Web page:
North Carolina State head coach Dave Doeren surveys his team prior to an NCAA college football game against Furman in Raleigh, N.C., Saturday, Sept. 18, 2021. (AP Photo/Karl B DeBlaker)
North Carolina State head coach Dave Doeren surveys his team prior to an NCAA college football game against Furman in Raleigh, N.C., Saturday, Sept. 18, 2021. (AP Photo/Karl B DeBlaker)
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Clemson linebacker James Skalski sees nothing odd about staying in college, no matter how many seasons he's been with the Tigers.

Skalski, 23, is among the group of sixth-year “Super Seniors," who have taken advantage of redshirt rules — and the NCAA allowing athletes to extend their eligibility due to the COVID-19 pandemic last year — to continue their athletic college careers, in some cases, well beyond graduation.

“Yes, some guys were in high school and, yes, (Clemson freshman) Jeremiah Trotter was 13 when I took my first snap,” Skalski said. “That stat is weird to me.”

It's a twist for Power Five leagues, including Atlantic Coast Conference programs. ACC schools have players ranging from their mid-20s to top-prospect teenagers — some who gave up part of their final high school years to get an early jump on college careers.

“It's unique,” North Carolina State coach Dave Doeren said. “And as far as I can tell, it'd be hard to have another year like this.”

Such an age spread can be a blessing or a curse. Newcomers have instant mentors who can lead them to success — or those who expected to play can become despondent and dent team chemistry.

“Locker rooms,” CBS Sports analyst Kevin Carter said, “are a den of wolves.”

Carter was an All-American defensive lineman at Florida in the early 1990s who played 14 seasons in the NFL. He understands the appeal for older college players accustomed to vital roles wanting to continue.

The problems, Carter said, arise with rising sophomores or juniors who have already worked and sweated three or four years awaiting their shot, but instead find themselves back on the bench.

“There are adverse affects on the team,” he said.

Virginia offensive lineman Ryan Nelson, in his fifth year, understands how intimidating this season's new normal is.

“You see certain guys on the team and they’ve been starting games in college football since dude was a freshman in high school, or in middle school,” he said. “Crazy to think about.”

Coaches have expanded efforts to ensure harmony despite the gap.

Pitt coach Pat Narduzzi, like most head coaches, uses a leadership council of trusted, usually older players, to take the temperature of his team and maintain camaraderie.

He said there's a leader on the council from each position group “in charge of making sure everything sticks together.”

North Carolina coach Mack Brown said flatly, “We have a real divide between old and young.”

Frustrations rise among young players, he said, who often come in with swagger and high school clippings about how good they'll be in college. Then comes training camp, endless film study and college classes.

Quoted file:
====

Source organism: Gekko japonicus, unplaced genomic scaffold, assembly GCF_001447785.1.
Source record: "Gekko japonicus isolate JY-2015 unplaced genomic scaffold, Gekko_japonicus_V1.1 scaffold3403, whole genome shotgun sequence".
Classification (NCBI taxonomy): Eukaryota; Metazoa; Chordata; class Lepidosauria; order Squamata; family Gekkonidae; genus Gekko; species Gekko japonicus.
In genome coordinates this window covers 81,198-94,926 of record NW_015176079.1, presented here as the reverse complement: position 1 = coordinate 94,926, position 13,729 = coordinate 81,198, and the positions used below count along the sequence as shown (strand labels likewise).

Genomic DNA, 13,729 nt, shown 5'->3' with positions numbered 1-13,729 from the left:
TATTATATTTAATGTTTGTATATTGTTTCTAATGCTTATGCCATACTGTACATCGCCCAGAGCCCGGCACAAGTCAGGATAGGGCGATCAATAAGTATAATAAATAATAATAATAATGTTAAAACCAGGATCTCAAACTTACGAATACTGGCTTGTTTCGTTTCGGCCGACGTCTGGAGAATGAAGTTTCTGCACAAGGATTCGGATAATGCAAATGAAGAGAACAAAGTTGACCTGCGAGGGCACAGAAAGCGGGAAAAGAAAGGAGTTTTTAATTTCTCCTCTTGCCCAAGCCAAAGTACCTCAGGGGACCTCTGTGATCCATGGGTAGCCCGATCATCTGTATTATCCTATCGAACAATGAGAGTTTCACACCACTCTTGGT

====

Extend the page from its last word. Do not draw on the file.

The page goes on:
Brown has told his older players to treat younger teammates like their brothers and “even better than they were treated” when they started school.

Doeren, the Wolfpack coach, said he's got to keep preaching the program's tenets as if everyone in his meeting room is 17.

“I think you have to talk down to the youngest guy in the room all the time,” he said.

Wolfpack offensive lineman Tyrone Riley first arrived on campus — and redshirted — in 2015. Injuries cost him the 2016 and 2017 seasons and he made his first college start in 2018. Three years later, Riley has returned for his seventh season.

“It’s hard not to laugh a little at the new guys who are acting like they are going to die during practice," Riley told The Fayetteville Observer in May. “When you’ve been here as long as me, it all becomes routine."

At Clemson, coach Dabo Swinney and his staff rely on the culture they've built to help them win six straight ACC titles and make annual College Football Playoff appearances. Older players, defensive coordinator Brent Venables said, understand their responsibility to the younger generation.

It's helped with the quick maturation of Clemson starting safety Andrew Mukuba, an 18-year-old who enrolled in January.

Mukuba immediately sought out starter Nolan Turner, a “Super Senior” who'll turn 24 before season's end, to learn absolutely everything on succeeding in college.

Mukuba, Turner recalled, would sit next to him at film study and work alongside him at practices to improve.

“I knew that's what I had to do to help the team,” Mukuba, from Austin, Texas, who is starting next to Turner.

North Carolina State's Doeren accepts some older players may tune him out sometimes after hearing the same speeches for several years. It's the only way, he said, to build a winning program.

“I know there's monotony in that," Doeren said, “but I promise you in NFL locker rooms there's 38-year-old guys hearing the same messages we're talking about."


AP Sports Writers Aaron Beard, Will Graves and Hank Kurz contributed to this report.


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